“High costs for materials and labour continue to squeeze profit margins, and the uncertainty surrounding future inflation makes planning for the coming year a challenge.

“While some inflation allows businesses to raise prices without significant resistance, potentially offsetting cost increases, a continued squeeze on consumer spending could dampen demand.

“To navigate this environment, SMEs should remain adaptable, focusing on operational efficiency to maintain profitability.

“Strategically adjusting prices to account for rising input costs while minimising customer impact will also be crucial.

“The impact of inflation will vary by industry and business model, but by staying informed and proactive, SMEs can emerge stronger.

“We’re seeing many still embracing their growth aspirations and exploring specialist funding options to secure capital for expansion in this inflationary environment.”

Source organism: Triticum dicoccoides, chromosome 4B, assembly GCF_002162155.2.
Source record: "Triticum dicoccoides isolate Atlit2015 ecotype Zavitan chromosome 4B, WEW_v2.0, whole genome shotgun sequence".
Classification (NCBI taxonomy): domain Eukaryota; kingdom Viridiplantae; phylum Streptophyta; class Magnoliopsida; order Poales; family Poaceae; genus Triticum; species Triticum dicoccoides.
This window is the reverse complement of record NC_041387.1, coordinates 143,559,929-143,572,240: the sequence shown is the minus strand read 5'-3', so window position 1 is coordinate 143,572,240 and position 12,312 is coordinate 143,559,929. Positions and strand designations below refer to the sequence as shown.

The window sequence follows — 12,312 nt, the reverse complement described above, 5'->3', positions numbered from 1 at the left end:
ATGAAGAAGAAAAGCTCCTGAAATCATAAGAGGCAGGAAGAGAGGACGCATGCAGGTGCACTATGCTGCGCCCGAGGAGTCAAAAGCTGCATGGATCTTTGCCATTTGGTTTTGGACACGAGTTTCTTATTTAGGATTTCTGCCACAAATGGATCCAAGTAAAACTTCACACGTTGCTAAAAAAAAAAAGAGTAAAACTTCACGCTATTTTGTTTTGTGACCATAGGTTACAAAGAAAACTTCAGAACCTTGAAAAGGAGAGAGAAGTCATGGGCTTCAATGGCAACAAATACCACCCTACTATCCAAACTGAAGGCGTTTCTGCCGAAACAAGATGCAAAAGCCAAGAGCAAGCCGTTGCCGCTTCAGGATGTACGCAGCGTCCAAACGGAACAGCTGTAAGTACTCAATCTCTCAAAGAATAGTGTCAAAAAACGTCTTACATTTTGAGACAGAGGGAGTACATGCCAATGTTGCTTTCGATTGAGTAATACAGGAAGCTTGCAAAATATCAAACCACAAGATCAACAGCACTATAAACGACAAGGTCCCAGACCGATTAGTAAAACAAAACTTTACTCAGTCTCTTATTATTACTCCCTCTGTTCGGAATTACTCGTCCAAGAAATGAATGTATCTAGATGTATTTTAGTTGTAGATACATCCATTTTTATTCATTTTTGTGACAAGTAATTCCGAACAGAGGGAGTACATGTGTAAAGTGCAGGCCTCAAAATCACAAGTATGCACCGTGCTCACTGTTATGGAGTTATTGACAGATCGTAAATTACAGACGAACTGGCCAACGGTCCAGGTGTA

Nicholas Hyett, investment manager, Wealth Club:

“UK inflation is firmly in the slow puncture phase, and has been since the last quarter of 2023. 

“Big falls are now a thing of the past, and unless there are some major external shocks  – such as a spike in global energy and food prices  – it seems likely to stay that way.

“Put that together with an economy which is showing some signs of weakness, and the evidence to support an interest rate cut is growing.

“It’s worth noting though that we seem to be shifting to a two speed global economy. The US continues to grow strongly while Europe and others are struggling.

“Given the disruption adopting a different interest rate policy from the US could cause to exchange rates that creates additional uncertainty. One to watch.”

Simon Webb, managing director of capital markets and LiveMore:

“At 3.2%, we are continuing the mainly downward trajectory of inflation rates that we have witnessed since the peak in October 2022.

“Imagine a bell curve. At 3.2%, March 2024’s inflation rate is around the same levels as Autumn 2021 when the rate of inflation rose from 3.1% in September to 4.2% in October.